Because life is a series of edits

Why We Test (and Why We Don’t)

In Pedagogy, Students on April 17, 2013 at 10:56 am


Standardized-testing

"Not everything that can be counted counts,
and not everything that counts can be counted."

Albert Einstein

As is true of many schools in our state and nation, Veritas is administering standardized tests this week. Our Grammar and Logic students (1st-through 8th grades) are taking the Iowa Test of Basic Skills, while our 9th and 10th graders are taking the PLAN Test. (We're doing some other developmental things with PreK, Kindergarten, and 11th and 12th grades so they don't feel left out.)

We test because we can, not because we have to; this is unfortunately not the case for a majority of American schools. Education in the United States has been preoccupied with standardized testing this past century, but especially so during the past decade. From President George W. Bush's "No Child Left Behind" in 2001 to President Obama's "Race to the Top" in 2009, we have not lacked for modernity's attempts to measure educational success.

There's little conceptually wrong with this; assessment is a good thing,
which is why we at Veritas test our students every year. For us, good uses of testing include identifying general areas of instruction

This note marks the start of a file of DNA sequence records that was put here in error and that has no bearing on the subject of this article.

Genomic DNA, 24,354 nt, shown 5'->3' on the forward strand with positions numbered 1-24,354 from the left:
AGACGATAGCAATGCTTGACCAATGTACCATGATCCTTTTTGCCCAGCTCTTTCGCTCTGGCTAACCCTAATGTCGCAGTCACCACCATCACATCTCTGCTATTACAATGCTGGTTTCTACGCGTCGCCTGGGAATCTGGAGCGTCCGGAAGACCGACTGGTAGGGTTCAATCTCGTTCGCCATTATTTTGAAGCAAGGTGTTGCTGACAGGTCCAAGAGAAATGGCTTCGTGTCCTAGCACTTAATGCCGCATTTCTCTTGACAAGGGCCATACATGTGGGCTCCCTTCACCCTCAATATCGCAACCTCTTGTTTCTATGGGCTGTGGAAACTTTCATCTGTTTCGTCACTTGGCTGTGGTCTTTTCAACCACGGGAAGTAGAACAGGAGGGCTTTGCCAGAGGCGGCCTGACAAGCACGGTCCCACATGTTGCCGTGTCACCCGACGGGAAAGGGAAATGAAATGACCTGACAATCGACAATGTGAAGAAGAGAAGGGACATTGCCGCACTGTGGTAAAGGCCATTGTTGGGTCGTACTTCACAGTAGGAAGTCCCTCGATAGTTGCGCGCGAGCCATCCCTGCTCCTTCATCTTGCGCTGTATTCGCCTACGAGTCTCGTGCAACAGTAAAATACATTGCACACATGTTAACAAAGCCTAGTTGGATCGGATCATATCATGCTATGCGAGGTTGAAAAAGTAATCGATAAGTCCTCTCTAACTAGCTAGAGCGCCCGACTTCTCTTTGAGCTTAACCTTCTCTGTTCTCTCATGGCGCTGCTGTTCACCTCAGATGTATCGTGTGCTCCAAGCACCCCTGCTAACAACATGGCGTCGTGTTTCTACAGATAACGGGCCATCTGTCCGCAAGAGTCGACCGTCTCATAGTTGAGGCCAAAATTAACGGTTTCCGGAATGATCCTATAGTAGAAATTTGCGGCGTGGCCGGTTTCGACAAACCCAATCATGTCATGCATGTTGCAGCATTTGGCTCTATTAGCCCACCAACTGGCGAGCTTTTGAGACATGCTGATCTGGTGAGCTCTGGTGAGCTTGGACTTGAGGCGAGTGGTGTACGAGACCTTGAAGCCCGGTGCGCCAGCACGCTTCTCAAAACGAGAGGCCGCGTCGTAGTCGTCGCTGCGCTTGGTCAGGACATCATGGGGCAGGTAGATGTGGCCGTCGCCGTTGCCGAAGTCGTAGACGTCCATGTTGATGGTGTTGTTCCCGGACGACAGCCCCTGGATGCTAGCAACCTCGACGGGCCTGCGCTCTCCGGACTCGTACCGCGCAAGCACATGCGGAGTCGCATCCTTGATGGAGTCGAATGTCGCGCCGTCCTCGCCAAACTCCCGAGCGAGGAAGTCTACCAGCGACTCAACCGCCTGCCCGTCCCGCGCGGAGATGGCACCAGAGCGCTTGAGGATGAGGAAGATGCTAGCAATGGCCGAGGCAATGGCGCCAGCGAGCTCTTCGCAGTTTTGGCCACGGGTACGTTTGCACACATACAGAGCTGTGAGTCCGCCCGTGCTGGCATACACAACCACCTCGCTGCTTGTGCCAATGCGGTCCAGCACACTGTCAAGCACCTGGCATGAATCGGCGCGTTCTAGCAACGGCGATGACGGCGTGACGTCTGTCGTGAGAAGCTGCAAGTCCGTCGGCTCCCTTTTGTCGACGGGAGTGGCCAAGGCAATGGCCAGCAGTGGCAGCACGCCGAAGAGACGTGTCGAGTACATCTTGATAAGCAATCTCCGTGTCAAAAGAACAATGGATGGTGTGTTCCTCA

that need improvement as well as facilitating home/school interaction as to
future specific differentiated instruction within
our unique blended model. We take test results seriously, but not so
seriously that they blind us to the bigger picture captured in our
portrait of a graduate.

Over the past eight years, Veritas
students have scored in the 90th percentile of the ITBS.
In addition, over this same period of time, we've tracked a 10-point
improvement over students' own pre-admission assessment scores, which
means students are improving while with us (for comparison, most public schools report only a 1-to-2-point improvement over the year).

In 2012, across the core subjects (defined by the ITBS as language
skills, reading, and mathematics), our students’ national percentile
rank for K through 8th grades was 84th and our school’s national
percentile rank for K through 8th grade was 97th. This means that, on
average, Veritas students scored higher than 83% of American students
and we as a school scored higher than 96% of American schools taking the
ITBS in these subjects. Also (and as in previous years), our